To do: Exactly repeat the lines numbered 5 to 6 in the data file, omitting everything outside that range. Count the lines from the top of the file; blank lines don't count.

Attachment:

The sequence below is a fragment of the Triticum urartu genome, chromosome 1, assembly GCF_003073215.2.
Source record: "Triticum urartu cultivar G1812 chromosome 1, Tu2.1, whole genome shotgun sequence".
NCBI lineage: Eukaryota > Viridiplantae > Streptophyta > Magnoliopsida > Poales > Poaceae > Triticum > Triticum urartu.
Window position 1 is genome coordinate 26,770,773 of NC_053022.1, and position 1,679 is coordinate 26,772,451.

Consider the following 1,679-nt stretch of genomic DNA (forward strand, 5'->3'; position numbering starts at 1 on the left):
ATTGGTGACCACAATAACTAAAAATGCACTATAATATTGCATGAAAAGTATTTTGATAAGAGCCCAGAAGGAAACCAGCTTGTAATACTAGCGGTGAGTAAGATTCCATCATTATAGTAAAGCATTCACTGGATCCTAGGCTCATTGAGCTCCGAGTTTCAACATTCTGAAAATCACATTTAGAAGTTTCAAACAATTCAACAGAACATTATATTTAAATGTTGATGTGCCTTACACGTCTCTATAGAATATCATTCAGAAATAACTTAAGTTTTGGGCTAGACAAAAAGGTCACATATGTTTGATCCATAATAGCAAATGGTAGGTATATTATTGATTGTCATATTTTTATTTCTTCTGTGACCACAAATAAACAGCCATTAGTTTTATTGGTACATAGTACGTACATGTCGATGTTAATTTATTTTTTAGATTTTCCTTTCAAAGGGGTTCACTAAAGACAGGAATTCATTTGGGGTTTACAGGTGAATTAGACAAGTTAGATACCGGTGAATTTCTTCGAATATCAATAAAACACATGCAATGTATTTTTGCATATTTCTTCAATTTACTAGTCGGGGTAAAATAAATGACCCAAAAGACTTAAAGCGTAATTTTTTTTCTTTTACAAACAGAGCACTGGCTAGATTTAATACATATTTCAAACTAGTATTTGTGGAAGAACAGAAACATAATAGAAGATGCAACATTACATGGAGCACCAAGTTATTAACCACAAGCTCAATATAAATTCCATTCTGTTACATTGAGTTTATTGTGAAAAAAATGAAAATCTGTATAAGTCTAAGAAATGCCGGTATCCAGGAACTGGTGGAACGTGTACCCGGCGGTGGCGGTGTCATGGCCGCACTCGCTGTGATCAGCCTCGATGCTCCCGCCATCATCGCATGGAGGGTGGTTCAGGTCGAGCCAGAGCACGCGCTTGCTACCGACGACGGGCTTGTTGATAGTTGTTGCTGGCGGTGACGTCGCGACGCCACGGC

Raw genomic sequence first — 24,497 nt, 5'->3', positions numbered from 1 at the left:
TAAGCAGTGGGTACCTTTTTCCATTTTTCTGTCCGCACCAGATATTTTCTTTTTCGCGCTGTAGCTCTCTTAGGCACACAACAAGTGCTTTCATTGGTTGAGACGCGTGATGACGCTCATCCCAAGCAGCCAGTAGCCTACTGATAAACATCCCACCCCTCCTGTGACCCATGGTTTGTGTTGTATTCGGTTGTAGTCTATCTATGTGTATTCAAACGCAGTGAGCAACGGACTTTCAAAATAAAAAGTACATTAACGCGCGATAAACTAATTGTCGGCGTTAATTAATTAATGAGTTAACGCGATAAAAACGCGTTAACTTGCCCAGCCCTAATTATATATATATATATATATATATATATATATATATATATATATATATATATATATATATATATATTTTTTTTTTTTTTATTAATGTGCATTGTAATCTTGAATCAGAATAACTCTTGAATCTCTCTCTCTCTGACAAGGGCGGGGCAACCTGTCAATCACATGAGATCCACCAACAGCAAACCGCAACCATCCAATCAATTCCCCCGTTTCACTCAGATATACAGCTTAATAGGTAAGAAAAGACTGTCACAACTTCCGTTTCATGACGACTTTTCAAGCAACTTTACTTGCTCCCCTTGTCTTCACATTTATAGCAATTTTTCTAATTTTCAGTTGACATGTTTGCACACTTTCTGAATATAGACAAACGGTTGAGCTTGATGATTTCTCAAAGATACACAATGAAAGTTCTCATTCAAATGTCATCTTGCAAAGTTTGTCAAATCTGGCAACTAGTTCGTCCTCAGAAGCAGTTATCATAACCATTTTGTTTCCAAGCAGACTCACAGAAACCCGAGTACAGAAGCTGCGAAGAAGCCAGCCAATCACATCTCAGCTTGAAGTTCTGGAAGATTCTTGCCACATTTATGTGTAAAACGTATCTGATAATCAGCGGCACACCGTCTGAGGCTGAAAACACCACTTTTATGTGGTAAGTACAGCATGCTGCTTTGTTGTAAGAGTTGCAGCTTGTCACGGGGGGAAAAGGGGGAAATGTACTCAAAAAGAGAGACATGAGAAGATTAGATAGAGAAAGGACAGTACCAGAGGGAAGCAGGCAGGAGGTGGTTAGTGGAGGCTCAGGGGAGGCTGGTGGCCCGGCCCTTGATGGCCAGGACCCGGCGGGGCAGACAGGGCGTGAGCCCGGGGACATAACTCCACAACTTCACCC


Consider the following 1,679-nt stretch of genomic DNA (forward strand, 5'->3'; position numbering starts at 1 on the left):
ATTGGTGACCACAATAACTAAAAATGCACTATAATATTGCATGAAAAGTATTTTGATAAGAGCCCAGAAGGAAACCAGCTTGTAATACTAGCGGTGAGTAAGATTCCATCATTATAGTAAAGCATTCACTGGATCCTAGGCTCATTGAGCTCCGAGTTTCAACATTCTGAAAATCACATTTAGAAGTTTCAAACAATTCAACAGAACATTATATTTAAATGTTGATGTGCCTTACACGTCTCTATAGAATATCATTCAGAAATAACTTAAGTTTTGGGCTAGACAAAAAGGTCACATATGTTTGATCCATAATAGCAAATGGTAGGTATATTATTGATTGTCATATTTTTATTTCTTCTGTGACCACAAATAAACAGCCATTAGTTTTATTGGTACATAGTACGTACATGTCGATGTTAATTTATTTTTTAGATTTTCCTTTCAAAGGGGTTCACTAAAGACAGGAATTCATTTGGGGTTTACAGGTGAATTAGACAAGTTAGATACCGGTGAATTTCTTCGAATATCAATAAAACACATGCAATGTATTTTTGCATATTTCTTCAATTTACTAGTCGGGGTAAAATAAATGACCCAAAAGACTTAAAGCGTAATTTTTTTTCTTTTACAAACAGAGCACTGGCTAGATTTAATACATATTTCAAACTAGTATTTGTGGAAGAACAGAAACATAATAGAAGATGCAACATTACATGGAGCACCAAGTTATTAACCACAAGCTCAATATAAATTCCATTCTGTTACATTGAGTTTATTGTGAAAAAAATGAAAATCTGTATAAGTCTAAGAAATGCCGGTATCCAGGAACTGGTGGAACGTGTACCCGGCGGTGGCGGTGTCATGGCCGCACTCGCTGTGATCAGCCTCGATGCTCCCGCCATCATCGCATGGAGGGTGGTTCAGGTCGAGCCAGAGCACGCGCTTGCTACCGACGACGGGCTTGTTGATAGTTGTTGCTGGCGGTGACGTCGCGACGCCACGGC